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Venezuelan Police Tired Of Fighting Starving Citizens To Protect Socialist Dictator


By Will Racke

Venezuelan police officers have reached a breaking point after weeks of repeated deployments to battle fellow citizens protesting the regime of President Nicolas Maduro.

Daily clashes with desperate demonstrators have left members of the National Guard, the country’s paramilitary police force in charge of riot control, demoralized and on the verge of walking off the job altogether.

Gustavo, a 21-year-old national guardsman, says the combination of daytime riot duty and nighttime shifts to suppress looting has taken a toll on officers, who have been confined to their barracks and separated from their families since protests erupted late March.

“I feel exhausted from it all — the lack of sleep, the constant barrage of stones and Molotovs,” he told the Wall Street Journal. “We’re being used as cannon fodder.”

The security forces, that were once intensely loyal to former president and national icon Hugo Chavez, are beginning to question their fealty to Maudro as the Venezuelan economy suffers food shortages and soaring inflation. Forced to scrape by on the equivalent of $1.75 a day, police officers are usually no better off than the the poor students and unemployed workers they battle. (RELATED: Socialism Has Made Average Venezuelans Lose 19 Pounds Due To Lack Of Food)

One guardsman named Juan told the WSJ that he gets up at 4 a.m. every day, eats a breakfast of a boiled carrot or potato, and heads out for an all-day shift on protest duty. For dinner, the police are provided a corn patty that comes with a side of butter on “lucky” days, he said.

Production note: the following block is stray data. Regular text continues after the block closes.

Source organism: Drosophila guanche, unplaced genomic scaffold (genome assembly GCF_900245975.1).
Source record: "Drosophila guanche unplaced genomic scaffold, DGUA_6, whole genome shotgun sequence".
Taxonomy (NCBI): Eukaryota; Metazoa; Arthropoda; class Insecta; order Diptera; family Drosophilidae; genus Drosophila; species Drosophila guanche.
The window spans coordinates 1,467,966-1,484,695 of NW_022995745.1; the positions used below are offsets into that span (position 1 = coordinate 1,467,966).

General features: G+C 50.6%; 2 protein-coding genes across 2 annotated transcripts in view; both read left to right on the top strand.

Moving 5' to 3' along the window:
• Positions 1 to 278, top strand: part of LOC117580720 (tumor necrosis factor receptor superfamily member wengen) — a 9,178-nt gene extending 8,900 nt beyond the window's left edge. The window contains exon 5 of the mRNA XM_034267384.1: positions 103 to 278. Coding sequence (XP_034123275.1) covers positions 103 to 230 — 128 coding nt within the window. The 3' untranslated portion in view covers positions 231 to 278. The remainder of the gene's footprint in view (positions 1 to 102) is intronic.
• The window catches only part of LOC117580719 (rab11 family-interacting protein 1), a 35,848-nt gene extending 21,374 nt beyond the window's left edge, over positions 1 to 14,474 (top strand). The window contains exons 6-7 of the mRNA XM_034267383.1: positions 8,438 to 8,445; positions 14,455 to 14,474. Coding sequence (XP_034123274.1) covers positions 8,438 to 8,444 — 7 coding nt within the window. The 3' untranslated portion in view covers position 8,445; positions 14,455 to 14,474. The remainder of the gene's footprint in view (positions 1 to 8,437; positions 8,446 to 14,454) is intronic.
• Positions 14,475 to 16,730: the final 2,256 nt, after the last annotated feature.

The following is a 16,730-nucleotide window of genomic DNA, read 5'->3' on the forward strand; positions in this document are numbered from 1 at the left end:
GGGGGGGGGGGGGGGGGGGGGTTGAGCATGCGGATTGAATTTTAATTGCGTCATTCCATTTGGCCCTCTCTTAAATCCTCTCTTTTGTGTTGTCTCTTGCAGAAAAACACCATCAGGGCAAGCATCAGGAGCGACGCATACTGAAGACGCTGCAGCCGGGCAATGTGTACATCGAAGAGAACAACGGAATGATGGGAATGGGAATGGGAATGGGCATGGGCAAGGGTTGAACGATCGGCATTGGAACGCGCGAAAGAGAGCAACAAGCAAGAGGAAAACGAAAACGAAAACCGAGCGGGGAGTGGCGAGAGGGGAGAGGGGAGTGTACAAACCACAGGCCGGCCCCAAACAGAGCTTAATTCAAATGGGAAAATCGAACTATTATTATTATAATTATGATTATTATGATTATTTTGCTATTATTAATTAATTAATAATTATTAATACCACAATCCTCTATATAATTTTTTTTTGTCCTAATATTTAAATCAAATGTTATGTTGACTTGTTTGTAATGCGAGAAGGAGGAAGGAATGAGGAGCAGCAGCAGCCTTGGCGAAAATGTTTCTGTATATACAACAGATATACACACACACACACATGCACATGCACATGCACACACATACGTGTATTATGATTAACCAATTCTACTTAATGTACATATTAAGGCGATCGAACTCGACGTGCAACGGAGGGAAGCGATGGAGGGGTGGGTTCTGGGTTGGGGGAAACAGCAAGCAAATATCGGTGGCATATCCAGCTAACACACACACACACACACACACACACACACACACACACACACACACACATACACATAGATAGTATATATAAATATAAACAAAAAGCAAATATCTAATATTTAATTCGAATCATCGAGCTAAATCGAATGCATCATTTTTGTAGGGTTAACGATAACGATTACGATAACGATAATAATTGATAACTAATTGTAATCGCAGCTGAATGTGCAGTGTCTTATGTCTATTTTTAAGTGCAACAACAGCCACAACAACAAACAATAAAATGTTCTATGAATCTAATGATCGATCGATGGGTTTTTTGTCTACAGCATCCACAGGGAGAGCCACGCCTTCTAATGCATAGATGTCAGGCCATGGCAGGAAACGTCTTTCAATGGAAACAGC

Just as dispiriting for the guardsmen is the realization that they have the same concerns as fellow poor and working-class Venezuelans demonstrating against Maduro. Although they stand on opposite sides of increasingly violent street clashes, both groups fear speaking out against the government, and both suffer under criminal gangs in one of the world’s most dangerous countries.

A 26-year-old guardsman says that the only reason he has stayed in the security forces is that it is too dangerous to return to his hometown.

“For the gangs, killing us is a prize,” he told the New York Times. “The government does nothing.”

Despite those mutual concerns, the Maduro regime has forced police and protesters into a spiral of violence that has only gotten worse in recent weeks. Four people have been killed in demonstrations since Monday, bringing the total number of deaths to 43, Bloomberg reported.

Now, some police officers are hoping the popular resistance will bring down Maduro, even if that means they will lose their only source of income. Ana, a five-year veteran of the national police, told the WSJ that she was “ashamed” be be an officer in service of a regime that is killing its own people.

“God willing, this government will fall soon and this will end,” she told the WSJ.

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